Seven years ago in Eugene, Ore., Patrick Whiting of Hop Valley Brewing brewed his first batch of beer using a novel form of hops largely unknown among brewers, let alone used in the brewing process.
Swapping out the ubiquitous pelletized hops for a fine hop powder collected as a byproduct of hop-processing, Whiting crafted a pale ale that came out of tanks with bright citrus, floral and pine aromas and a level of bitterness far below the West Coast IPAs typical during that time.
In partnership with hop processor Hopunion (now Yakima Chief Hops), Hop Valley and another small Oregon brewer scored the first samples of “hop dust” and set out to find an answer to the question: Could this fragrant, sticky hop powder scraped out of the inside of the hop-pellet hammer mill work in beer?
“It was basically hop dust, powderized lupulin glands, the part of the hop where all the oils and aromas are contained,” Whiting says. Up to that point, the dank powder was nothing more than a nuisance, a substance that had to be scraped off processing machines, swept off the floors and tossed into the trash.
But after that first brew, it was immediately clear the dust was anything but trash; it was green gold dust, the purest, most-potent and concentrated expression of hops available.
Whiting and his co-conspirators at Hop Valley named the beer Bubble Stash. Drinkers loved it.
“You’ve got to remember, this was at a time when everyone out here was making bitter, bitter, bitter IPAs,” Whiting says. “People were chasing IBUs. And with this beer, we were saying we can give you a better hop experience with just 30 or 40 IBUs. Today, that’s what everyone wants.”
That’s plainly evident in the juicy/hazy craze that kicked off in earnest in 2017 and continues to gain momentum this year. Prized for their explosive citrus and floral notes, creamy mouthfeel and distinct lack of bitterness, juicy IPAs are flooding the craft market today, luring brewers of all stripes, including larger brewers such as Samuel Adams, Firestone Walker and New Belgium. MillerCoors-owned craft brand Saint Archer also plans to drop a hazy IPA this fall. Some, but not all, of these beers contain the hop dust, also called lupulin powder, that Bubble Stash pioneered in early 2011.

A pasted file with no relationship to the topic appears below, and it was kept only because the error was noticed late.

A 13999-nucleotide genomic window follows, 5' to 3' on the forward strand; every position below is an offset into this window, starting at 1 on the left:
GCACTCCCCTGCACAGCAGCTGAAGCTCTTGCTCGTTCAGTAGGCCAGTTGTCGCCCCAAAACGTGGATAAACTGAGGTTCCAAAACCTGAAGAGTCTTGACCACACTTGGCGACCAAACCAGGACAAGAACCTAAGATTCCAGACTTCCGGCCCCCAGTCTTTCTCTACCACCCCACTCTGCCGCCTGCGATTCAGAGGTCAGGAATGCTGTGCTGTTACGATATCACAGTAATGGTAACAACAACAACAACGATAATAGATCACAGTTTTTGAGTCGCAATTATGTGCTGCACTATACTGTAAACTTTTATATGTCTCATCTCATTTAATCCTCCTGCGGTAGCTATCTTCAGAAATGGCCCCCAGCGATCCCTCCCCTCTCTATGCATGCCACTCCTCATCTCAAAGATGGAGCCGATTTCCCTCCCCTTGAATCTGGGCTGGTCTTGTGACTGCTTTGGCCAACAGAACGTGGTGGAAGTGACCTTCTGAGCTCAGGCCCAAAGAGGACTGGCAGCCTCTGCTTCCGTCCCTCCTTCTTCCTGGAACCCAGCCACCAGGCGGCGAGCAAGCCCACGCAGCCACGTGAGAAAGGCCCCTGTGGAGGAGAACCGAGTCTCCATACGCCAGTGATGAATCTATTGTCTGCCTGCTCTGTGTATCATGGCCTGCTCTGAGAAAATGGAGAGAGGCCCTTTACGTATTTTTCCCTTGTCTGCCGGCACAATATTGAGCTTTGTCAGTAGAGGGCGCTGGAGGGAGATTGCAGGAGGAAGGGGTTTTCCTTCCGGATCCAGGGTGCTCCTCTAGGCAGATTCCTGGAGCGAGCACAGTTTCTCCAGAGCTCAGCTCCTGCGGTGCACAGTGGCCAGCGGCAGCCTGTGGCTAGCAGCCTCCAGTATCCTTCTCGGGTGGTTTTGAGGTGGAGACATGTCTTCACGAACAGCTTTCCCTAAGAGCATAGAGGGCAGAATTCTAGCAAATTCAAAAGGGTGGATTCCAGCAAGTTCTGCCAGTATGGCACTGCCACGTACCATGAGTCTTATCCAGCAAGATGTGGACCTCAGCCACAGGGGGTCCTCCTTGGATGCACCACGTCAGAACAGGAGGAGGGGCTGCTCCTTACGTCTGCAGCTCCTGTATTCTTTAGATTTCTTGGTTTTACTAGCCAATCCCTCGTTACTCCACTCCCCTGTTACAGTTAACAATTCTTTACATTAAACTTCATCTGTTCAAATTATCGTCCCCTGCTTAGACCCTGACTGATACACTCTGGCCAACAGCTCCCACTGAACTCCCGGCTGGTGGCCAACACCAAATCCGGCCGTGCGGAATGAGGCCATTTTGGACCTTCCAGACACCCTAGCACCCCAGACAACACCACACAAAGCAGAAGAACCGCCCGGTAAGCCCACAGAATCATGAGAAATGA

The beer, which has evolved from its original recipe into an IPA that uses Mosaic hops, is clean, clear and offers the same bright, sweet tropical fruit and citrus notes absent the assertive bitterness typical of the IPAs of yesteryear. It also has moved from an uber-limited release available on draft only to a core, year-round offering packaged in 12-ounce cans.
It is now Hop Valley’s No. 3-selling beer, and among the fastest-growing beers in its portfolio and in the entire Pacific Northwest. Bubble Stash ranks as the No. 2 growth craft can in Oregon in both sales volume and dollars, according to year-to-date Nielsen Oregon food scan data through Aug. 18.
Bubble Stash’s success has spawned a new round of innovation at Hop Valley; the brewery has released a version with mango puree called Mango Stash and an imperial version called Cryo Stash.
From Hop Valley to the world
While the beer has been highly sought-after by Hop Valley fans since that first brew, it remained a relatively small part of the brewery’s portfolio simply because of supply.
Whiting requested all of the dust he could get his hands on, but because the powder was a byproduct of manufacturing pelletized hops, there was no production process designed to derive just the dust. “We were just taking it in whenever it became available, which typically was only in the late fall after harvest and processing,” Whiting says. “And once they were done processing for that year’s harvest, that was it.”
Hop Valley’s success with — and insatiable demand for — the product wasn’t lost on Yakima Chief.
“When we saw that, gosh, there’s all this interest at the customer level, so we have to figure out a way to make it, and to make it food safe,” says Steve Carpenter, chief supply chain officer for Yakima Chief Hops. “Because so much of it would be used post-fermentation, it was critical we could assure the product was food safe. We don’t want to be just sweeping up piles on the floor and sending them to breweries.”
The same year Yakima Chief acquired Hopunion, in 2014, the company invented a new process to corral and preserve this concentrated lupulin product, which involves deep freezing the hops with nitrogen and delicate handling to preserve the structure of the lupulin glands, the tiny pods on hop flowers that hold the coveted aromas and oils. They then took the separated lupulin glands and formed them into pellets, which were easier to handle and more efficient than powder.
They dubbed the product Cryo Hops®, and the next year built a larger processing facility to handle booming demand for the concentrated pellets.
“Once we started to get it out to more customers, it was clear we hit on something,” Carpenter says. “Brewers tell us that not only does it help to establish unique hop flavors and aromas, but it also helps create better efficiencies.”
While still a fraction of Yakima Chief’s total business, Cryo Hops® are its fastest-growing product by far, Carpenter says.
It built a full-scale production facility in 2016, expanded in 2017 and is amid another expansion that will be complete next year. Carpenter says he expects demand to continue to outpace supply.
“We’re very optimistic,” he says. “There’s just a passion within the craft segment to make hop-forward beers, and it’s not just in North America. In the U.K. hop-forward beers are growing at a good pace, and we’re starting to see some movement in Europe and Asia. This is just the beginning.”